“I always say yes,” Garry Winogrand laughed, when asked how he made decisions. This Whitmanesque figure, who hated to leave anything out, simply aimed his camera at the world and clicked. He fed a hungry eye gluttonously, snapping and snapping, reluctant to miss a single morsel of reality. Amid this industrial-scale abundance, an occasional image gelled into a statement, distilling meaning from accident.
The focal point of one early shot is a bloodstain on the sidewalk, a gleam at the heart of a dark, tumultuous scene. The action unfolds in a centrifugal whirl. Our eyes dart from the viscous blot to a flash of white-socked ankles between shiny black shoes and dark grey trousers. They are the victim’s, presumably, though we see no more of him. A crowd huddles, presenting the viewer with a wall of coats, shoulders, hats, and a nun’s enfolding cowl. All the psychological drama takes place in a small clearing where a boy, dressed in a dark wool pea coat and clutching a pair of trainers against his chest, looks solemnly on, his pale hands twisting in anxiety. The picture has the tabloid starkness of Weegee but tinged with surreal poetry, telling us something – we don’t know quite what – about random violence and the bystander’s state of mind, about mortality and urban life. Winogrand has transfigured this moment of chaos into a metaphor, but the beauty lies in not knowing what it represents.
Painters add to a blank canvas; photographers subtract. Framing the shot, eliminating from the viewfinder everything non-essential, is only the first step in a process of escalating exclusion. Rejecting hundreds of negatives, selecting the few worth printing, then cropping those to accent their graphic power – that is the core of the photographer’s work.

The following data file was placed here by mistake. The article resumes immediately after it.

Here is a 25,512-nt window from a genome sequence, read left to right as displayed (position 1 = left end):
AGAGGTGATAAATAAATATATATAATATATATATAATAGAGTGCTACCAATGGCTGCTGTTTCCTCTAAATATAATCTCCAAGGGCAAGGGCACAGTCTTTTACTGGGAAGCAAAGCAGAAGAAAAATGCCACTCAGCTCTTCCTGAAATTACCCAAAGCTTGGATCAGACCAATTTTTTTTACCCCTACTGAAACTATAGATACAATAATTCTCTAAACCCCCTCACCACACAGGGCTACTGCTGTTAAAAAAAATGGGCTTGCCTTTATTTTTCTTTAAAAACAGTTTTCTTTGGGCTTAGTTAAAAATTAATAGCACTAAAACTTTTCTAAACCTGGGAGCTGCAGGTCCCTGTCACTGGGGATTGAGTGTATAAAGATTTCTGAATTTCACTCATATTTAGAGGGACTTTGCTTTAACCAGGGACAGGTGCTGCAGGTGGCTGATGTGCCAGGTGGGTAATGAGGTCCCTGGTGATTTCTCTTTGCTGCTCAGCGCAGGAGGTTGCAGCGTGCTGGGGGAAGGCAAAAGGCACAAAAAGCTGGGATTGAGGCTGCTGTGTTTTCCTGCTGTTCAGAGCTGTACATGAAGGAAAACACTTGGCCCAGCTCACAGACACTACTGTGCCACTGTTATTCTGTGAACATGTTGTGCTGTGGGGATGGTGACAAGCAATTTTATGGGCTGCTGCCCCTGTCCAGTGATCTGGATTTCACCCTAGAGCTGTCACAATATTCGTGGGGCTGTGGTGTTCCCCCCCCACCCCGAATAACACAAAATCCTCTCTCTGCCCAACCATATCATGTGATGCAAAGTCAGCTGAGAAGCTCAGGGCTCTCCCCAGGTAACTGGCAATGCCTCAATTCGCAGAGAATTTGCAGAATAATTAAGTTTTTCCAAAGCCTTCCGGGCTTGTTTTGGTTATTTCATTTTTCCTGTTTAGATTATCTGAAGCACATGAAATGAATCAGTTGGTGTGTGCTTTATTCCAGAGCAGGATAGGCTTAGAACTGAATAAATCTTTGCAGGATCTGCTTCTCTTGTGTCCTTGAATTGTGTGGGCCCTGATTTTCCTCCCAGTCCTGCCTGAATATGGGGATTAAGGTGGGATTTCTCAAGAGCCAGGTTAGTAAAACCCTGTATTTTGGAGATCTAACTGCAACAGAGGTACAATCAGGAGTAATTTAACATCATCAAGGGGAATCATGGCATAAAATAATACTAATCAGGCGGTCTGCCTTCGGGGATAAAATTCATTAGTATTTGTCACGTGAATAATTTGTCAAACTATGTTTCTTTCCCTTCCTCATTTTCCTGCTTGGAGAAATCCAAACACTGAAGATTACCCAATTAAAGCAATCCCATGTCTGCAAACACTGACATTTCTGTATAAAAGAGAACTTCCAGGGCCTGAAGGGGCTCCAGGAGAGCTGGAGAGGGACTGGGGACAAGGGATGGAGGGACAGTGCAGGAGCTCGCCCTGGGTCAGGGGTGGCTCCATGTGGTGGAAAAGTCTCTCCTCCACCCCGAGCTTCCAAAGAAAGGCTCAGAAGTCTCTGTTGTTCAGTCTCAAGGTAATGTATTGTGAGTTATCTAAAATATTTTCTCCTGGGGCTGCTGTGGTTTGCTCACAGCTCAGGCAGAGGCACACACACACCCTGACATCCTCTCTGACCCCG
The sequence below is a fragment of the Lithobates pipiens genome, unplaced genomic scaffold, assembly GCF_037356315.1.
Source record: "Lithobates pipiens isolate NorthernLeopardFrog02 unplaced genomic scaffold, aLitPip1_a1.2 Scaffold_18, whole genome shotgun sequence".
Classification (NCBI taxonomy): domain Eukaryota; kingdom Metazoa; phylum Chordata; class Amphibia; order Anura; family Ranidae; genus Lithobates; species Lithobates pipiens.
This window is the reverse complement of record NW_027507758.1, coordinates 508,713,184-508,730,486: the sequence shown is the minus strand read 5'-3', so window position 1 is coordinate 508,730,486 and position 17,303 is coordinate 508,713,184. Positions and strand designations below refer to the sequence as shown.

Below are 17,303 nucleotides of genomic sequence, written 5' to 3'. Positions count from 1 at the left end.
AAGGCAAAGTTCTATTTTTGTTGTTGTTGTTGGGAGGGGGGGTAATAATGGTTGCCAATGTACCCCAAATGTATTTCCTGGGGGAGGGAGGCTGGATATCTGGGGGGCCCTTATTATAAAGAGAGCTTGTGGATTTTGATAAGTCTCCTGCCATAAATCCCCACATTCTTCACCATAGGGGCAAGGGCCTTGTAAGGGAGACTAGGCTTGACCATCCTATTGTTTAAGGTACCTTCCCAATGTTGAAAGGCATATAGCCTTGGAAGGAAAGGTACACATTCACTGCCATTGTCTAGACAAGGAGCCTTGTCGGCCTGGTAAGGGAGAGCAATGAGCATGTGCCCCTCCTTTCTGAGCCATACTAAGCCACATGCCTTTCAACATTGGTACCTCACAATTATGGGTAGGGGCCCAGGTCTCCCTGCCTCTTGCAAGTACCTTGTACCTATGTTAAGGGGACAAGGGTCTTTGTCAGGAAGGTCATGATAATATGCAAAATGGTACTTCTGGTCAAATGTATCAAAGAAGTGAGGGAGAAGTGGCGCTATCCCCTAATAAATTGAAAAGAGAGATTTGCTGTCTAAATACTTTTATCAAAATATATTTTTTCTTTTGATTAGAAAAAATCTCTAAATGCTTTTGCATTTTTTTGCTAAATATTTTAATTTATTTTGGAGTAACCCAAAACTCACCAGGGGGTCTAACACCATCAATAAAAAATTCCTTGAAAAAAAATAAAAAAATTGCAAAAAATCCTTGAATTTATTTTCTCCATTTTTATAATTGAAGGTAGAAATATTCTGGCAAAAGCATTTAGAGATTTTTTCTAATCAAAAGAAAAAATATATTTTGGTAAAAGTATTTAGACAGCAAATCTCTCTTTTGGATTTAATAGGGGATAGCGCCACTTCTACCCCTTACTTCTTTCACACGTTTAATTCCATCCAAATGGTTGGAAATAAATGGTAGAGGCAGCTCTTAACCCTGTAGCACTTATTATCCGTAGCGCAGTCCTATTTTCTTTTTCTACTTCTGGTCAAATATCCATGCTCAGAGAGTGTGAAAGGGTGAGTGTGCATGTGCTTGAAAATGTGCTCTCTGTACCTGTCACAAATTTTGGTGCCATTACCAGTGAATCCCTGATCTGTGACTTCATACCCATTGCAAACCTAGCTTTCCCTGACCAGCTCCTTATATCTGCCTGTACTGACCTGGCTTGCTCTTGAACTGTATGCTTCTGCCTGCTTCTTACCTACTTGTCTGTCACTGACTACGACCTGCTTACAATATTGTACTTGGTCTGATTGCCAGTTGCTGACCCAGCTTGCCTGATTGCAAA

But Winogrand loathed making choices. When he died at 56 in 1984, he left behind piles of prints along with thousands of canisters of undeveloped film. For the Metropolitan Museum’s opulent new retrospective, guest curator Leo Rubinfien slogged through a mountain of throwaways hunting for glistering nuggets. He selected some images that Winogrand had marked but never printed, and others that the photographer had never even seen. Posthumous prints – many, many of them – are on view here alongside more familiar material, forming a torrent of repetitive imagery.
Rubinfien has matched, if not exceeded, his subject’s avidity. The teeming show affirms Winogrand’s genius, but it is also so voracious that it undermines its own objective. A little more editing would have gone a long way towards cementing the photographer’s place in the pantheon alongside Frank, Friedlander and Arbus. As it is, the show is a crammed compendium.
Winogrand was a New Yorker from his toenails to his frizzy blond crown and he conducted the city’s energy like a lightning rod. He imagined that the drama of the streets was staged for his benefit. “Sometimes I feel like the world is a place I bought a ticket to,” he said in 1980. “It’s a big show for me, as if it wouldn’t happen if I wasn’t there with a camera.” Midtown Manhattan was a permanent parade, the subway a cabaret, and the zoo an opera stage shared by humans and beasts. Wielding the camera as both weapon and shield, he sidled up to people and didn’t so much take their picture as grab it. You can sense his aggression in their belligerent response. They glare back at him, and at us, with rage and disgust.